“It all just went gangbusters,” says Alice, especially after a friend started a franchise in Brooklyn that was covered in the New York Times.
No Lights No Lyrca now operates in 75 locations around the world, including Los Angeles and Hong Kong. Prices vary, although in Melbourne the cost-per-class is seven Australian dollars ($5.30; £4.30).
Franchises pay about 200 Australian dollars a year, plus a portion of their earnings for larger operations.
In Miami, Florida, Simone Sobers decided to launch a dance workout after she learned that women of colour had particularly high levels of obesity and heart disease.
“I wanted to use elements of our culture that we could easily connect with – music and dance,” she says.
Simone’s Boss Chick Dance Workout is a combination of styles – hip-hop, dance hall, afrobeat, and twerking. Classes are for women only, so that they can “let loose without the male gaze, and have a safe space to dance in a sexy way”.
With just $100 in the bank, Simone started the classes back in 2013. It has now expanded to New York and Philadelphia, with classes costing between $14 and $25. She event staged a sold-out 21-city tour across the US.
Back in Melbourne, Liz Cahalan’s company Bey Dance is devoted almost entirely to the spirit of the singer Beyonce.
A dancer by profession, Liz says she was inspired by her love of the music video for Beyonce’s 2008 hit single Single Ladies.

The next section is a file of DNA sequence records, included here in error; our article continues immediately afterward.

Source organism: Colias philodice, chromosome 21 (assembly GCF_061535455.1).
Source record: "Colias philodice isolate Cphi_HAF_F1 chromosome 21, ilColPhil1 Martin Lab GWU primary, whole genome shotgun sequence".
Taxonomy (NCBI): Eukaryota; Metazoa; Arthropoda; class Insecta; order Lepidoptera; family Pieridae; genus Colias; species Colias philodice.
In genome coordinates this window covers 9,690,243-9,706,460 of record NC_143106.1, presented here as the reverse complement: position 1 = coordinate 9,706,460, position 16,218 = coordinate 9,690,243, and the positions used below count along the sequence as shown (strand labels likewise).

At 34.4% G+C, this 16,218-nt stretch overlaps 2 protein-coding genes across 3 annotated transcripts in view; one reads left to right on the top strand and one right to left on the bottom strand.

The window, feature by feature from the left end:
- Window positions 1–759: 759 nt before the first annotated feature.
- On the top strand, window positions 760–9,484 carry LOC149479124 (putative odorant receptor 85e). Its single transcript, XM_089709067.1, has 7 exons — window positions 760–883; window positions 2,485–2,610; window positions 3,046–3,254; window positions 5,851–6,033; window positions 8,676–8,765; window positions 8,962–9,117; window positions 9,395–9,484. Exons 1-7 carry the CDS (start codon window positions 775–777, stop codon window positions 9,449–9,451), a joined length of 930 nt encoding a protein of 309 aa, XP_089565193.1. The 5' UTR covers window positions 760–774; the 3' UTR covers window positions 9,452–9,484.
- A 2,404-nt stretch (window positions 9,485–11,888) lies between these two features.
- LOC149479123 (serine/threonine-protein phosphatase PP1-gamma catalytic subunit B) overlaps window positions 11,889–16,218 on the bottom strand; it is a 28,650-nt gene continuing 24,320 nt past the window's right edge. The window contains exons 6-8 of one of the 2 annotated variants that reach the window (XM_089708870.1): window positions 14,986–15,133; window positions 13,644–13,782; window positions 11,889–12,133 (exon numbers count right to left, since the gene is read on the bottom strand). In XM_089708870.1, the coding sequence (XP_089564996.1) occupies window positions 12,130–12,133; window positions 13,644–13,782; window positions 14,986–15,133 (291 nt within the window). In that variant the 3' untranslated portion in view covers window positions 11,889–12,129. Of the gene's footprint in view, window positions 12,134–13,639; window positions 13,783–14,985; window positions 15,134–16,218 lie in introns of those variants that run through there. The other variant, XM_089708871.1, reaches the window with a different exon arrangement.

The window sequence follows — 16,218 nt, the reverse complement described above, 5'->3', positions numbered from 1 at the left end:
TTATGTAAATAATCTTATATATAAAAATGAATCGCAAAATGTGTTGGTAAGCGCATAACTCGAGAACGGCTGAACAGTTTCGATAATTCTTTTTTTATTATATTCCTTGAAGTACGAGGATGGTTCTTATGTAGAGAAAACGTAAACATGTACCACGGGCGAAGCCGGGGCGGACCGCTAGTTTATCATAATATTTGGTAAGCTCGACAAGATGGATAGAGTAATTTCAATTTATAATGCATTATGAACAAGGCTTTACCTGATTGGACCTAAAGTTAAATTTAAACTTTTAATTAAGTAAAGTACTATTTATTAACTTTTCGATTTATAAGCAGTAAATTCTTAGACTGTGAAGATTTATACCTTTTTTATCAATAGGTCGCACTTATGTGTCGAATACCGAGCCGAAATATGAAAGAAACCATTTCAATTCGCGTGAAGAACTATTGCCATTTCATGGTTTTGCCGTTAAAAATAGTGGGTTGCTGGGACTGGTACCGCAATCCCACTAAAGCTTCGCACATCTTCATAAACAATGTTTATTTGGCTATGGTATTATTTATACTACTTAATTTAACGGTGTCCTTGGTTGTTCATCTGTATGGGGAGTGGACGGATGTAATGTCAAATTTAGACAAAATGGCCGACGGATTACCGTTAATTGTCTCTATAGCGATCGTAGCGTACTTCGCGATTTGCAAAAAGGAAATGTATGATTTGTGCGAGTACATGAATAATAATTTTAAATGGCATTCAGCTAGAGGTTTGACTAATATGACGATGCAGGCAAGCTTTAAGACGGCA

The first Bey Dance studio opened last year in the Australian city, and has since expanded across the country to Perth and Adelaide.
Liz now employs 35 people to help teach the classes and maintain the business.
“It became about more than just a dance class,” she says. “It became about teaching women that it is OK to have curves, to feel powerful about the way that you stand with your body.”
Liz adds that she thinks the rise of classes such as Bey Dance and No Lights No Lycra was “one of those zeitgeist things”. She says like-minded people became tired of feeling like they “couldn’t dance because we weren’t a certain body shape, that we didn’t have a certain technique, or do ballet”.
In London, Juliet Murrell got inspiration for her House of Voga dance classes from a 1980 documentary called Paris Is Burning that chronicled New York’s drag scene.
The film showcased the “vogueing” style of dance popular with drag queens at the time, which involves brief pauses in movement to pose, as if for a camera.
Juliet’s classes, which launched in 2013 combine vogueing moves with yoga.
“There’s a focus on arm, gesture, body language and coordinated arm movements,” she says of the classes, which have now expanded to Paris, Edinburgh and Barcelona.
“There’s an increasing appetite for unique dance classes as people want to feel they’re upping their skills and feeling great,” adds Juliet. “It’s exciting, it is like nothing they’ve done before.”
Follow Business Brain series editor Will Smale on Twitter @WillSmale1
The boss of China’s biggest e-commerce company says small firms could soon benefit from globalisation.